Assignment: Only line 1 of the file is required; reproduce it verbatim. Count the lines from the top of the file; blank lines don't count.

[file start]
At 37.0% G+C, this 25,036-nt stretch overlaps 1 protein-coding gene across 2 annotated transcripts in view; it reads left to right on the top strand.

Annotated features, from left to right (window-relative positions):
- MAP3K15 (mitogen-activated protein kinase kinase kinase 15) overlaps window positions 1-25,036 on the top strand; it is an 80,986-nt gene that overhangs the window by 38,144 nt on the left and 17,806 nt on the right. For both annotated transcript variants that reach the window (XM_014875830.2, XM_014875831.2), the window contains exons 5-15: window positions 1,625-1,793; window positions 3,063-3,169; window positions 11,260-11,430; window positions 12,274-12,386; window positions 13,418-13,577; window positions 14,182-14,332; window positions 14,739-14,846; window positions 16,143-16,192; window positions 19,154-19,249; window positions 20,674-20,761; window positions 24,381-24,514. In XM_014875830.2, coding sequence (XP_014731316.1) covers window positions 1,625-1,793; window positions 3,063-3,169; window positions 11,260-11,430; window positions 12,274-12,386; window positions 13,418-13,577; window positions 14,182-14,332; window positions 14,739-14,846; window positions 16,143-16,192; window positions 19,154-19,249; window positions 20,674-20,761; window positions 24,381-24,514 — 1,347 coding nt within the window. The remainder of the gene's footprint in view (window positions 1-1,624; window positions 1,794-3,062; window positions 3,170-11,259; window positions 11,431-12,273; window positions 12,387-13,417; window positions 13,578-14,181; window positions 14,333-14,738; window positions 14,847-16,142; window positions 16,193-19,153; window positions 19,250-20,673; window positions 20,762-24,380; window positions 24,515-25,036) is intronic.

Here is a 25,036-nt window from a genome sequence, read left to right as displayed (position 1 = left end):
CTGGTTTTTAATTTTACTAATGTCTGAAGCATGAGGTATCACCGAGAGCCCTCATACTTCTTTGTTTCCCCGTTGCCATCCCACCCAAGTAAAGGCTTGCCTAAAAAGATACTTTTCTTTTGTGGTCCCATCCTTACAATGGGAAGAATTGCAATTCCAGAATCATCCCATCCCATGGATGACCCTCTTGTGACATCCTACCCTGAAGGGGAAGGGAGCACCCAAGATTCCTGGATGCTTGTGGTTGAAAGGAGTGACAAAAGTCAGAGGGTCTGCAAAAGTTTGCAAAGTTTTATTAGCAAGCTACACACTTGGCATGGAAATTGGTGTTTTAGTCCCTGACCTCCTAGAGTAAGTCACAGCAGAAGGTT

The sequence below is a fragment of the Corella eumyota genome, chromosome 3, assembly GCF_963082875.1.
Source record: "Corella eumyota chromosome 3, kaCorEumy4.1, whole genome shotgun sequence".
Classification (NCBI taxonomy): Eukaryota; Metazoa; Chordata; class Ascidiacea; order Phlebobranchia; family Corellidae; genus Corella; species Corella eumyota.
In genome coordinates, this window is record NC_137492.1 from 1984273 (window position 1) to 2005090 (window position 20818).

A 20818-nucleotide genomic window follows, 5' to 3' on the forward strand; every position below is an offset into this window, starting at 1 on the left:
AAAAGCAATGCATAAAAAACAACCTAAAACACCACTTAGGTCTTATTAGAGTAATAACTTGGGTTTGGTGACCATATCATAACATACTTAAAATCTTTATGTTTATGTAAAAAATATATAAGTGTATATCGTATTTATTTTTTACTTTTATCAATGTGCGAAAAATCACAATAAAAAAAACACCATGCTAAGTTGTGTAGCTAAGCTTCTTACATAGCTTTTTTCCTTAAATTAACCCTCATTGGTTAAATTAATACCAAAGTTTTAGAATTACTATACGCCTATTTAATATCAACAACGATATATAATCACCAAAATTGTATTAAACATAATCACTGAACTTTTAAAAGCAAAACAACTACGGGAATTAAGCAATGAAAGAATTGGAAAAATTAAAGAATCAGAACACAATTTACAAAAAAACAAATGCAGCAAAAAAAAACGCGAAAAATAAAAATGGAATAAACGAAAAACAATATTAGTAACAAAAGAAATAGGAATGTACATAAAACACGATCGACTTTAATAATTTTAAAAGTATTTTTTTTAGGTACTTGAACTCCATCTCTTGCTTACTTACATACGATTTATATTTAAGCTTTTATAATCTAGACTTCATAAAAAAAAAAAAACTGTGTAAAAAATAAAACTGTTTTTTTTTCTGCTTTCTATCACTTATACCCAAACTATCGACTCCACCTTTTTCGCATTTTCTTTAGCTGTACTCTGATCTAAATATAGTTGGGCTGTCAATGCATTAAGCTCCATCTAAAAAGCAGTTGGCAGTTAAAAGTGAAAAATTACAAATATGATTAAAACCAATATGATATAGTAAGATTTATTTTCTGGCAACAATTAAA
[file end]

At 37.0% G+C, this 25,036-nt stretch overlaps 1 protein-coding gene across 2 annotated transcripts in view; it reads left to right on the top strand.